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Apr
18
comment Error in my proof?
@egreg - I know it doesn't, but saying it does not apply doesn't count. For a rigorous proof he has to show it, otherwise his proof is incomplete, as you no doubt know.
Apr
18
answered Error in my proof?
Apr
18
comment Error in my proof?
The exponent approaching zero is not sufficient. Think of $0^0$.
Apr
18
comment Mathematically, why was the Enigma machine so hard to crack?
I agree with A.P. that the Rubik's Cube is not a good analogy. If you can memorize a small number of rules a human can solve any Cube configuration in seconds, despite its 10^20 possible combinations. A common PC will do it in a few microseconds.
Jan
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Jul
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Apr
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Apr
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Mar
30
comment How to explain Real Big Numbers?
@user136774 - That's why I say for most practical purposes. I remember a quote by a professor: "In theory the summation goes to infinity, but in practice infinity is five." When was the last time you needed Graham's Number in a real-life application? Or even 10^20?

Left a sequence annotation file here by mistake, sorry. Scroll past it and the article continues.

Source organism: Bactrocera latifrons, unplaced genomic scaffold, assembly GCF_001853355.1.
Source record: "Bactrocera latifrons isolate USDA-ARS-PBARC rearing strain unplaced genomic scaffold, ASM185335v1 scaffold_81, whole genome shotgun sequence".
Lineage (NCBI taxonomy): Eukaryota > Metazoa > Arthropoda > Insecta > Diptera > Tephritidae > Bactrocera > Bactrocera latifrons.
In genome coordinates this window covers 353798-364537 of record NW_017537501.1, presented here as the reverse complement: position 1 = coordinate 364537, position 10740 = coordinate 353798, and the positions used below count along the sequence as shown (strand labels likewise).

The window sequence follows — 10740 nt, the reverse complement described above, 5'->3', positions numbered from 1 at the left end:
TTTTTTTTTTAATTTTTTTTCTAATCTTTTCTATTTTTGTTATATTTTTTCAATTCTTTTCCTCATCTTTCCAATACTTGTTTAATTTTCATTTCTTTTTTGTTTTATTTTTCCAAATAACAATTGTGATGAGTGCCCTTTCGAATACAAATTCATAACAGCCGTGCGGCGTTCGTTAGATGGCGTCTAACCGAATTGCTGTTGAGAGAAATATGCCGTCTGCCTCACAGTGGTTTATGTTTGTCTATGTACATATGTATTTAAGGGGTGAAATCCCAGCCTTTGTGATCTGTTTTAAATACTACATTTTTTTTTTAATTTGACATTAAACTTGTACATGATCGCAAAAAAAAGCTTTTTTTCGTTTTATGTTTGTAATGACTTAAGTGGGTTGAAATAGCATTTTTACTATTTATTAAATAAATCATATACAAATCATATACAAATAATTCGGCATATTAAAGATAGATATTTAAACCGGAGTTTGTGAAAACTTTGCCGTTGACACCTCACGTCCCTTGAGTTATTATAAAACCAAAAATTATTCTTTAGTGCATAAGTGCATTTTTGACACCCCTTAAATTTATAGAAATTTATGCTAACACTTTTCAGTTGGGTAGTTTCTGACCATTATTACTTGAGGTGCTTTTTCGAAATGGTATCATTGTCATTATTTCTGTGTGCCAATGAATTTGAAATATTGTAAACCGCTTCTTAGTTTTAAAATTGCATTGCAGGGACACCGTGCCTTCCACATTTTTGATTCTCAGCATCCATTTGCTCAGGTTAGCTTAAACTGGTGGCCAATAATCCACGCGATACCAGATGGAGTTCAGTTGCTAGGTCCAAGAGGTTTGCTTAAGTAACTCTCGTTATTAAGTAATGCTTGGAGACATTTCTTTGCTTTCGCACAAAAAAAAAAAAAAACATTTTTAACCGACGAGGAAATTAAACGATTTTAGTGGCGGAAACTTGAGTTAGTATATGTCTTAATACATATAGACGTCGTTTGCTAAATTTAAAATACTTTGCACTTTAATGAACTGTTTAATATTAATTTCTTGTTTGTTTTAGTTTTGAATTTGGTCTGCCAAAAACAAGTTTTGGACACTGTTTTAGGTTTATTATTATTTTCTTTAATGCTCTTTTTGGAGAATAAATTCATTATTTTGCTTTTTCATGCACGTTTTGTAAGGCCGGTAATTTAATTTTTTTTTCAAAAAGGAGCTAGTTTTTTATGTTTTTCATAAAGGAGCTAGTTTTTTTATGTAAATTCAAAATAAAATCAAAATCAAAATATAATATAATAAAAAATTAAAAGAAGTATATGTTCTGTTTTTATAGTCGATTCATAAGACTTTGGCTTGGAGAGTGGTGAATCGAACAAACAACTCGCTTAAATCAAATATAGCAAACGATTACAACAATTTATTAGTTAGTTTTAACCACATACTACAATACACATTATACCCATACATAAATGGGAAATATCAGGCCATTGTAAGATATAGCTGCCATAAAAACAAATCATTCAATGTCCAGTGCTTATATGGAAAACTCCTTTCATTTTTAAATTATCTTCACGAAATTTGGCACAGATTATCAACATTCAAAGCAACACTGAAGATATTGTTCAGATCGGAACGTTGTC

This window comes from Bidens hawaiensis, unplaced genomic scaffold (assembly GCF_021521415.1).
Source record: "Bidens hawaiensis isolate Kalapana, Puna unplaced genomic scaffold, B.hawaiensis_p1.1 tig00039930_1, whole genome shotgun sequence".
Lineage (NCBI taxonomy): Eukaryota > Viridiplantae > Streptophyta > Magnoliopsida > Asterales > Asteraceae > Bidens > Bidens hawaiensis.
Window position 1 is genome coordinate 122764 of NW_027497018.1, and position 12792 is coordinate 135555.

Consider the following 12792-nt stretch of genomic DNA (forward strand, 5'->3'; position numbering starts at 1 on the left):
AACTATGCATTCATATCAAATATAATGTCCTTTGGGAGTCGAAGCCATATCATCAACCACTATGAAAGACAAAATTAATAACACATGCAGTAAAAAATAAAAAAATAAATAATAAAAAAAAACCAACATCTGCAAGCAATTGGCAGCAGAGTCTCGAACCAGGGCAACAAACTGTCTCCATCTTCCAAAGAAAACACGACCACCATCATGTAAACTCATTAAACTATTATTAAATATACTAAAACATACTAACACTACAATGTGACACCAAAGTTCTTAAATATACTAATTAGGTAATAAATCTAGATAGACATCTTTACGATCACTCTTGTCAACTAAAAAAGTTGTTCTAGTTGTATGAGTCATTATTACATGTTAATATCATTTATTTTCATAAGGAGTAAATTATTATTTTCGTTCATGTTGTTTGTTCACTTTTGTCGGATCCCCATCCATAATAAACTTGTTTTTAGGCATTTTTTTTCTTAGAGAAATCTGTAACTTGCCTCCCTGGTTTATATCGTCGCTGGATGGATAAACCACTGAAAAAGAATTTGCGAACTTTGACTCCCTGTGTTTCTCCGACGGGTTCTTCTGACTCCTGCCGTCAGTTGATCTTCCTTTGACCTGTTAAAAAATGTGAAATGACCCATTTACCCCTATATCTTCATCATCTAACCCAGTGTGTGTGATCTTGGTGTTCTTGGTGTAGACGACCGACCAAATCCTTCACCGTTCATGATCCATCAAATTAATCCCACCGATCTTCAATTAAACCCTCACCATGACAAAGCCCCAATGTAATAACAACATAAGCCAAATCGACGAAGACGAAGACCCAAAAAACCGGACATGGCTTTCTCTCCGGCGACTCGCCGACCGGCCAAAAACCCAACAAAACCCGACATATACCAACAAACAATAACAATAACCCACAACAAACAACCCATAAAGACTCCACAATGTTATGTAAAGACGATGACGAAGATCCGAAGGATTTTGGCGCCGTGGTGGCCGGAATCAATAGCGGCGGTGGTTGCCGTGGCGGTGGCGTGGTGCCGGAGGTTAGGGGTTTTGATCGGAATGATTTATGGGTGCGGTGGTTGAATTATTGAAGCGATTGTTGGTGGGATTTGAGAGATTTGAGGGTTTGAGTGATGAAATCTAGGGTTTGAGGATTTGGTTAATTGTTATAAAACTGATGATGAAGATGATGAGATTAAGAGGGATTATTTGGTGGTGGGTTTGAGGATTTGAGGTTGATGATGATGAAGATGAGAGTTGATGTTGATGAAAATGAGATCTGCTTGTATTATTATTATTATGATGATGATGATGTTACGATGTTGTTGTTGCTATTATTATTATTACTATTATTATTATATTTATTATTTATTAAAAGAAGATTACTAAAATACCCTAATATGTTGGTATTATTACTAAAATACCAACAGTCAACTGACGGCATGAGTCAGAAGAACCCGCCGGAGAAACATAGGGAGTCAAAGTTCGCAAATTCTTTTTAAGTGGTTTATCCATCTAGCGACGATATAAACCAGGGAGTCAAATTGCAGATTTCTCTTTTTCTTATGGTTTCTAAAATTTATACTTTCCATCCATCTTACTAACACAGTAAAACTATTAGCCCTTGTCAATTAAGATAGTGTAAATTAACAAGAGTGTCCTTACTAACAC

Mar
28
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Mar
23
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Jan
22
accepted What are these sets of Pythagorean triples called?
Jan
11
asked What are these sets of Pythagorean triples called?
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Feb
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Dec
23
comment I have learned that 1/0 is infinity, why isn't it minus infinity?
@millimoose - No, $\infty$ isn't a real number, I never said it was. But you can extend the reals to include $\infty$, that's the hyperreals, and then you can define operations which include reals and $\infty$. (Probably not a ring like I claimed earlier; none of the 4 basic operation has an inverse for $\infty$.)
Dec
22
comment I have learned that 1/0 is infinity, why isn't it minus infinity?
@millimoose - The conclusion is correct inasmuch the limit can't be defined if left and right limit are different. That does not imply that it would be defined if they are equal. And $\infty$ + $\infty$ is $\infty$, by definition. $\infty$ is not a number, but that doesn't mean you can't define a ring for it. And operations with reals, like $\infty$ + r = $\infty$. The fact that $\infty$ + $\infty$ = $\infty$ is the reason why $\infty$ - $\infty$ is not defined; you can't find a result which is consistent with the definition for addition.